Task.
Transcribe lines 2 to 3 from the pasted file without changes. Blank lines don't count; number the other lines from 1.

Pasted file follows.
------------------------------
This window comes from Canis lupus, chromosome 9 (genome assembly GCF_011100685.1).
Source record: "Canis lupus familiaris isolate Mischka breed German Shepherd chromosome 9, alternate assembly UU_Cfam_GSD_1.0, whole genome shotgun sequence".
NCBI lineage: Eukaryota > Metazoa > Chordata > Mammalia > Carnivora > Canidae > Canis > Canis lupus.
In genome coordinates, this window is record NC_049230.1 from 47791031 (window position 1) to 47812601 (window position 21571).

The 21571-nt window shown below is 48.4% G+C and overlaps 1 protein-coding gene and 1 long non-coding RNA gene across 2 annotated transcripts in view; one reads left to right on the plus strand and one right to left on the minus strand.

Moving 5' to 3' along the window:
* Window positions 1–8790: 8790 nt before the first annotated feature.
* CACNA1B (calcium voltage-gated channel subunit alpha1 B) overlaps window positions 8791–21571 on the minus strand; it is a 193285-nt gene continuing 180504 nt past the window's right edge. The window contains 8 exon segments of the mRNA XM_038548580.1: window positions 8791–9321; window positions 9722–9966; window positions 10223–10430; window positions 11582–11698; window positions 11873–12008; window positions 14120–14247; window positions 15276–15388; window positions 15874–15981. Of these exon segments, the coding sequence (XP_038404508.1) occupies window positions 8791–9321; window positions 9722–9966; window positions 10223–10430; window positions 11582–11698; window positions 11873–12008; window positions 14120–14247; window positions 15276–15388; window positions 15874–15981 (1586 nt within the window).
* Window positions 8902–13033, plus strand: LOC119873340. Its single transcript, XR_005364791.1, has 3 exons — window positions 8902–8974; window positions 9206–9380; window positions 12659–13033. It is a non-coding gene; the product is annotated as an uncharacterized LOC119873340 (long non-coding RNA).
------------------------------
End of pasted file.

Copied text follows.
Source record: "Canis lupus familiaris isolate Mischka breed German Shepherd chromosome 9, alternate assembly UU_Cfam_GSD_1.0, whole genome shotgun sequence".
NCBI lineage: Eukaryota > Metazoa > Chordata > Mammalia > Carnivora > Canidae > Canis > Canis lupus.